Why Is It So Hard To Get a Good Bagel Outside of New York City?

Hint: It’s not the water.

Why does New York City produce superior bagels?

H&H Bagels, the most famous of New York’s many legendary bagel establishments, will close its doors on Sunday after 39 years in business. Some enthusiasts credit the city’s unique water chemistry with making Gotham’s bagels seemingly irreproducible in other locales. Does water chemistry really explain why it’s difficult to get a good bagel outside of New York?

No. Water chemistry influences baking, and New York’s somewhat unique water probably plays a minor role in making tender and chewy bagels. New York City has very soft water—meaning it has low concentrations of calcium and magnesium. The concentration of calcium carbonate, for example, is 19 milligrams per liter (PDF) in New York water. By comparison, it’s 55 in San Francisco (PDF), 136 in Washington, D.C. (PDF), 149 in Chicago (PDF), and more than 200 in parts of Los Angeles (PDF). Hardness enhances the strength of gluten, the protein-containing compound that toughens baked goods. So differences in water hardness are a convenient explanation for the tooth-rattling bagels you get in many cities.

But New York’s bagel supremacy has far more to do with production practices than water quality. Gotham’s bagelries typically poach the bagels prior to baking them—the bagels spend a few minutes simmering in a pot of water before entering the dry heat of an oven. That pre-gelatinization process produces a chewy interior, and slightly changes the flavor of the finished product.

Many bagel makers skip the poaching step, because the boiling equipment is expensive and takes up space in the kitchen. Instead, they brush their bagels with a little water and baking soda in the style of soft pretzels, then blast them with steam once they’re in the oven. You can usually identify these impostors by checking out their undersides, since steam can’t get to the bottom of a bagel when it’s already in the oven. If the bottom is significantly darker and harder than the rest of the surface, you’re eating a roll with a hole, not a bagel.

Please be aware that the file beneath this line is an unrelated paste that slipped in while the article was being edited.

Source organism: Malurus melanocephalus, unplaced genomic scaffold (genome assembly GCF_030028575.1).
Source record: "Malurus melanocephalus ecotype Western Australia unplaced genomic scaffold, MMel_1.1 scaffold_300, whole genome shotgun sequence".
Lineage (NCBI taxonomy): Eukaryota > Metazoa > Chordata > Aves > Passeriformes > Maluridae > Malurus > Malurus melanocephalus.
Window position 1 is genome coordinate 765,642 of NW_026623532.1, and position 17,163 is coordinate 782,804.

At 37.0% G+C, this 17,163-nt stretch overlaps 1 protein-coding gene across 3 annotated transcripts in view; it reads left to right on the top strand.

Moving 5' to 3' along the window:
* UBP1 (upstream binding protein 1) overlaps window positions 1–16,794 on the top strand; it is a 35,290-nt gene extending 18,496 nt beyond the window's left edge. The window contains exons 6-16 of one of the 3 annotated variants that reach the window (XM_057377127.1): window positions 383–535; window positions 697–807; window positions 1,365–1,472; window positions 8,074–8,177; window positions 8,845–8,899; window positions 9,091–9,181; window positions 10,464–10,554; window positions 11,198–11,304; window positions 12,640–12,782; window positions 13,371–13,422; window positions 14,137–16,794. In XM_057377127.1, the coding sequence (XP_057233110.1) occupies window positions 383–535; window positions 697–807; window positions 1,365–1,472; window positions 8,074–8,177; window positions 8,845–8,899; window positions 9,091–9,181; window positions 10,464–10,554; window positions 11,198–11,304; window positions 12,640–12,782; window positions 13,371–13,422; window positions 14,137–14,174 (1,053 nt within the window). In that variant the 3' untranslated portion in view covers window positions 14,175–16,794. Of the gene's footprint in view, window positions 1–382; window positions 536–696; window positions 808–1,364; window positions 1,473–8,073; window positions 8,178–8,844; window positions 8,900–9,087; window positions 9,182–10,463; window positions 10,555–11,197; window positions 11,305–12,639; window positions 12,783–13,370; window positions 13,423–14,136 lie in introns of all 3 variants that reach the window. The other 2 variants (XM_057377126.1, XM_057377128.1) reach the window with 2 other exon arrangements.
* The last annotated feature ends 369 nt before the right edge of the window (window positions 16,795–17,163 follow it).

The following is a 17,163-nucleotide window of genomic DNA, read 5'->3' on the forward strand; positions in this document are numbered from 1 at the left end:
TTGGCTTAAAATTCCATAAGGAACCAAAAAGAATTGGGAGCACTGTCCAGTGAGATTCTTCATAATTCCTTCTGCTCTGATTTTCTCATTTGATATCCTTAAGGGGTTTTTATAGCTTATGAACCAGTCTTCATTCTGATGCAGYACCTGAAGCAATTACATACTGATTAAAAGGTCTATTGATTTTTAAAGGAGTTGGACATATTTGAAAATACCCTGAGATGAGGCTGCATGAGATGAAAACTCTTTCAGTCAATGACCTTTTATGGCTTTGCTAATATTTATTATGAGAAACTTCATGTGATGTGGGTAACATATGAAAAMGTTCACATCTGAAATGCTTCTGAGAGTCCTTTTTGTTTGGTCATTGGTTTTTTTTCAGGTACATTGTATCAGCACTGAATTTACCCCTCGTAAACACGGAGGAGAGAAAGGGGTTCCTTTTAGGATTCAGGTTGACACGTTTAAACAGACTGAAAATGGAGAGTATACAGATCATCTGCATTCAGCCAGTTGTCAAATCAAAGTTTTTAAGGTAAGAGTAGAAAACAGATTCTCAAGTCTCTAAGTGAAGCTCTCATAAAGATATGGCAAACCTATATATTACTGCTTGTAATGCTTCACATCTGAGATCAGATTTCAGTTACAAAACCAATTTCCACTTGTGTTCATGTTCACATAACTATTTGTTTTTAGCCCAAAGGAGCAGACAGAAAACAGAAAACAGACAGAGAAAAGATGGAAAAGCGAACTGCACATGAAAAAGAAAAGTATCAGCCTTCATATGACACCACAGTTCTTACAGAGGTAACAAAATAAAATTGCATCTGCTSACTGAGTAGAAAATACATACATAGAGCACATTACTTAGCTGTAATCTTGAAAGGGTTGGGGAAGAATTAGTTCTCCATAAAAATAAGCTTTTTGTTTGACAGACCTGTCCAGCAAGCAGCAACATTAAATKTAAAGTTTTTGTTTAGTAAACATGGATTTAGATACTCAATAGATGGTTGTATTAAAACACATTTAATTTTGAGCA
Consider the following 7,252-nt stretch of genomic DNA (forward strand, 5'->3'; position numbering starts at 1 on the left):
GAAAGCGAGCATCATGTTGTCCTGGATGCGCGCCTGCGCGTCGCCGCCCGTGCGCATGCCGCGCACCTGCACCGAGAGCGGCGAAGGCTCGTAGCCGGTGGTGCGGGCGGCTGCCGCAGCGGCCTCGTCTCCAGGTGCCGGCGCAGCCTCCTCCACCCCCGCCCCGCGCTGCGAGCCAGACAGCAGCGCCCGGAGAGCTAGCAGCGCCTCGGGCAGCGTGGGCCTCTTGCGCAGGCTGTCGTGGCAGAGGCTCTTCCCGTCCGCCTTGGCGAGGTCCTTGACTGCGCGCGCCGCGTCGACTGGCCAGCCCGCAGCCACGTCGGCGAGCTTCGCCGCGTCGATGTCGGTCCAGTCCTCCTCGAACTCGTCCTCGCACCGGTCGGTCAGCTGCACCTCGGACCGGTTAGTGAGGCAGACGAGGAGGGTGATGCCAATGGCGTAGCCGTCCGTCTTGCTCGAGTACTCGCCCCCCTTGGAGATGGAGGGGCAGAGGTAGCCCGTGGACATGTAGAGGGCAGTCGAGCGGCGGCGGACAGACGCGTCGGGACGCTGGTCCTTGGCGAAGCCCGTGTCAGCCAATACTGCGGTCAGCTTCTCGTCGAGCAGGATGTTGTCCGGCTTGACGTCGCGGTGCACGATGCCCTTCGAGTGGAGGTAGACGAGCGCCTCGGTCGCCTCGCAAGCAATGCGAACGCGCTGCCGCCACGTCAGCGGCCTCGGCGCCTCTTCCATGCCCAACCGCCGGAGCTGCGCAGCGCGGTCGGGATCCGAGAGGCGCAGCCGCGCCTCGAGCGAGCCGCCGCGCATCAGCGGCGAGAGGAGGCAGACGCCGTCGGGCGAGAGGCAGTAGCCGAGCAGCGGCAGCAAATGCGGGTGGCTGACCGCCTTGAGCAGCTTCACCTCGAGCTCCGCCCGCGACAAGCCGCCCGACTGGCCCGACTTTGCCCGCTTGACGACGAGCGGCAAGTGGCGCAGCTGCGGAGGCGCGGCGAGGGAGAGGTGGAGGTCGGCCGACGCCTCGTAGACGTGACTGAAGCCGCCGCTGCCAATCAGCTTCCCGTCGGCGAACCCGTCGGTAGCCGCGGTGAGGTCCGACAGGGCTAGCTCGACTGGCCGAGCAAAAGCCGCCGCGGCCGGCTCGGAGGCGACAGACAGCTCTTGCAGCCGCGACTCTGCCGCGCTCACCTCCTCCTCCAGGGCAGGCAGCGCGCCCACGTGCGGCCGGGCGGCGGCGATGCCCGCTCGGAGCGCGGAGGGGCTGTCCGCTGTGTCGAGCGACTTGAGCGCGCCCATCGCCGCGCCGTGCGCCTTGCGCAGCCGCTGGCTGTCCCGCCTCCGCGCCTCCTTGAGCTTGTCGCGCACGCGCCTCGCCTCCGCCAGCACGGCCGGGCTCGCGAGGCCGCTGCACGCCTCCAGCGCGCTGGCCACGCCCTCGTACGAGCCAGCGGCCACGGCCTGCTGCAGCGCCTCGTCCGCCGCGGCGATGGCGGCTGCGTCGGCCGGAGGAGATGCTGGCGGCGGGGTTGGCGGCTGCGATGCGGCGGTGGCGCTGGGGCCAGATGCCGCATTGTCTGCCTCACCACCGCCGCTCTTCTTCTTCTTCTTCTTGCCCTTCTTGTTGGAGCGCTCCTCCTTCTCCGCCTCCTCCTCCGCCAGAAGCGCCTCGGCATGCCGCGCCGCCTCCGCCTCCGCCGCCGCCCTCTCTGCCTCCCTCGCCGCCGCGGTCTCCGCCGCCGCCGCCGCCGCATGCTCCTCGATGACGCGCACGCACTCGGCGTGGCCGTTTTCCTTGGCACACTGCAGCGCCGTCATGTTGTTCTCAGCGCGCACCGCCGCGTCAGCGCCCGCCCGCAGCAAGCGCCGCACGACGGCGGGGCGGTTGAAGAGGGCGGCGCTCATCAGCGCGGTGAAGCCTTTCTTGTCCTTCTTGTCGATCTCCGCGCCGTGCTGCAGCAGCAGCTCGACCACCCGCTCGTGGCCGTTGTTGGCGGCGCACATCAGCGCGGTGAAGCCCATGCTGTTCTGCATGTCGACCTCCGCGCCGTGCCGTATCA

Similarly, whereas New York’s venerable bagel establishments tend to ferment their dough slowly in wooden containers, fly-by-night operations abbreviate this process. The longer method employed by traditionalists allows the yeast to produce more than 50 flavor compounds. These chemicals not only permeate the dough; they also seep into the pores of the wood over the years, giving the final product a flavor that can be hard to replicate in newer bakeries. (Wooden bowls are, however, not preferred by government health departments, and old-school bagel shops tend to perform poorly in inspections. The Explainer confirmed this by checking the report for his favorite bagel shop. Not good.)

While water chemistry plays a bit part in bagels, it is enormously important in brewing, and some beer styles are nearly impossible to replicate outside of their native watershed. Pilsener comes from the Czech city of Pilsen, where the water’s mineral concentration is extremely low. Brewers wishing to re-create the crisp, clean pilsener style have to start with distilled water and add tiny amounts of minerals. By contrast, the English city of Burton-upon-Trent, which invented the hoppy India Pale Ale now popular among American brewers, has very hard water. The concentration of calcium in Burton is about 35 times that of Pilsen. The concentration of sulfate, which accentuates the bite of hops, is more than 200 times higher.

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Explainer thanks Richard J. Coppedge Jr. of the Culinary Institute of America, Kirk O’Donnell and Debi Rogers of the American Institute of Baking, and Susan Reid of King Arthur Flour.